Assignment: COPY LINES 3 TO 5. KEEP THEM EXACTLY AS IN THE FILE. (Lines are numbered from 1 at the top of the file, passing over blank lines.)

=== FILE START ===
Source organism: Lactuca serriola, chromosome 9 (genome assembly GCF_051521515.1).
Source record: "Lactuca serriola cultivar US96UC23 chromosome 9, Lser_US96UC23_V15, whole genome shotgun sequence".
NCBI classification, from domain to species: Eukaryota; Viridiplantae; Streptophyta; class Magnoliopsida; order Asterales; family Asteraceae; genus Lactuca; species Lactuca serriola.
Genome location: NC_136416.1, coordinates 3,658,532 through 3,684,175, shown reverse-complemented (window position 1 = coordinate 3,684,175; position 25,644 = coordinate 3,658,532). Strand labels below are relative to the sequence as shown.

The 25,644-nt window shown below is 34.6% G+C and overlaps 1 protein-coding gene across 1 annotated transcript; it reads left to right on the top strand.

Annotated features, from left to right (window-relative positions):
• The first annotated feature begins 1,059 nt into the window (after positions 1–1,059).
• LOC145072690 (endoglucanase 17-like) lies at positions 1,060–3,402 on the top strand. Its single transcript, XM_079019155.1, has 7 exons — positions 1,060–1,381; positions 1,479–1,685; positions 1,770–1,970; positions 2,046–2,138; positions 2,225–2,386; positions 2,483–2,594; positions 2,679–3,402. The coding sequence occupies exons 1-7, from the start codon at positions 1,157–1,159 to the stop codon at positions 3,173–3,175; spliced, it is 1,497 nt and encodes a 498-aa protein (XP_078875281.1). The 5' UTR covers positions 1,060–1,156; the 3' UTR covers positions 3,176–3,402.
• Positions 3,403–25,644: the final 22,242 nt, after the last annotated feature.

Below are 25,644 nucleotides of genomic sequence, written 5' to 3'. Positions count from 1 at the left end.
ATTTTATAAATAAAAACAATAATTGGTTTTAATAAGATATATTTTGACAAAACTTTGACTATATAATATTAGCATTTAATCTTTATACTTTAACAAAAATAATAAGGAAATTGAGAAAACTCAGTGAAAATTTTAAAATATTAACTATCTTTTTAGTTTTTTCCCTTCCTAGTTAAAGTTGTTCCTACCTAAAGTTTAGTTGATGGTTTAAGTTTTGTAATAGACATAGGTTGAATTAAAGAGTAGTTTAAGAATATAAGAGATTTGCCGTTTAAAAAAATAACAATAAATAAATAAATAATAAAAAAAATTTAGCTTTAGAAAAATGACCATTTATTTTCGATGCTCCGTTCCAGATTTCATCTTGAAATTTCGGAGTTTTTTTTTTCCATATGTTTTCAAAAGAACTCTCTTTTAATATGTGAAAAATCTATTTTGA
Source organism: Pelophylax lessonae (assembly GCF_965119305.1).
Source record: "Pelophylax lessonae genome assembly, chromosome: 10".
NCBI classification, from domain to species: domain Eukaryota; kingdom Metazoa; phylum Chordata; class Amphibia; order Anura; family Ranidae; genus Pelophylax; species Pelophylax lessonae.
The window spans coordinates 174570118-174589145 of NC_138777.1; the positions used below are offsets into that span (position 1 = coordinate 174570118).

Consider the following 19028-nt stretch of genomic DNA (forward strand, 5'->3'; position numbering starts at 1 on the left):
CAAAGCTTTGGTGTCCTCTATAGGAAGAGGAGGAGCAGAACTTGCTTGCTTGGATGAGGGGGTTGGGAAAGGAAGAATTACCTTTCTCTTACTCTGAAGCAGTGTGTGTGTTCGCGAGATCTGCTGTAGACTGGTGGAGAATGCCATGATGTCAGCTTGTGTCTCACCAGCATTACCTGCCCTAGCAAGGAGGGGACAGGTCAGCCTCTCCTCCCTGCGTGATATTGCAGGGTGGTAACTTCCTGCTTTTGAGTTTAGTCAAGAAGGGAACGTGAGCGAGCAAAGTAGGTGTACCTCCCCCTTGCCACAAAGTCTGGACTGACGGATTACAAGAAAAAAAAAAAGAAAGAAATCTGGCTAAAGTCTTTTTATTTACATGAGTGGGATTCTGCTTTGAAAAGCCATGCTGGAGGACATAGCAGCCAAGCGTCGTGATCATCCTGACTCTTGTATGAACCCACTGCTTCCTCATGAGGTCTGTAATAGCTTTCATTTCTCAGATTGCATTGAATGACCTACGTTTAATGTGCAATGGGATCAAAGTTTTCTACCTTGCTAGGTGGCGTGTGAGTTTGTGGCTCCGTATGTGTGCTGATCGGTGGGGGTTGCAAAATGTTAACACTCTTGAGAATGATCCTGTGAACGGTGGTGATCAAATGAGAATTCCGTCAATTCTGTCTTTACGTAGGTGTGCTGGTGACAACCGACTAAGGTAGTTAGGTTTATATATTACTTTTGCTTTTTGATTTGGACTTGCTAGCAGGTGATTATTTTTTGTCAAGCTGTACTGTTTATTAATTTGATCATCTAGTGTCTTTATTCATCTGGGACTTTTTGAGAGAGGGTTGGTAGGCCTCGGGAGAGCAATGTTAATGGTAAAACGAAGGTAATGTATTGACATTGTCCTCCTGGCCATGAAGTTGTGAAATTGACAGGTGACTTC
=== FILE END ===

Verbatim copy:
NCBI classification, from domain to species: Eukaryota; Viridiplantae; Streptophyta; class Magnoliopsida; order Asterales; family Asteraceae; genus Lactuca; species Lactuca serriola.
Genome location: NC_136416.1, coordinates 3,658,532 through 3,684,175, shown reverse-complemented (window position 1 = coordinate 3,684,175; position 25,644 = coordinate 3,658,532). Strand labels below are relative to the sequence as shown.

The 25,644-nt window shown below is 34.6% G+C and overlaps 1 protein-coding gene across 1 annotated transcript; it reads left to right on the top strand.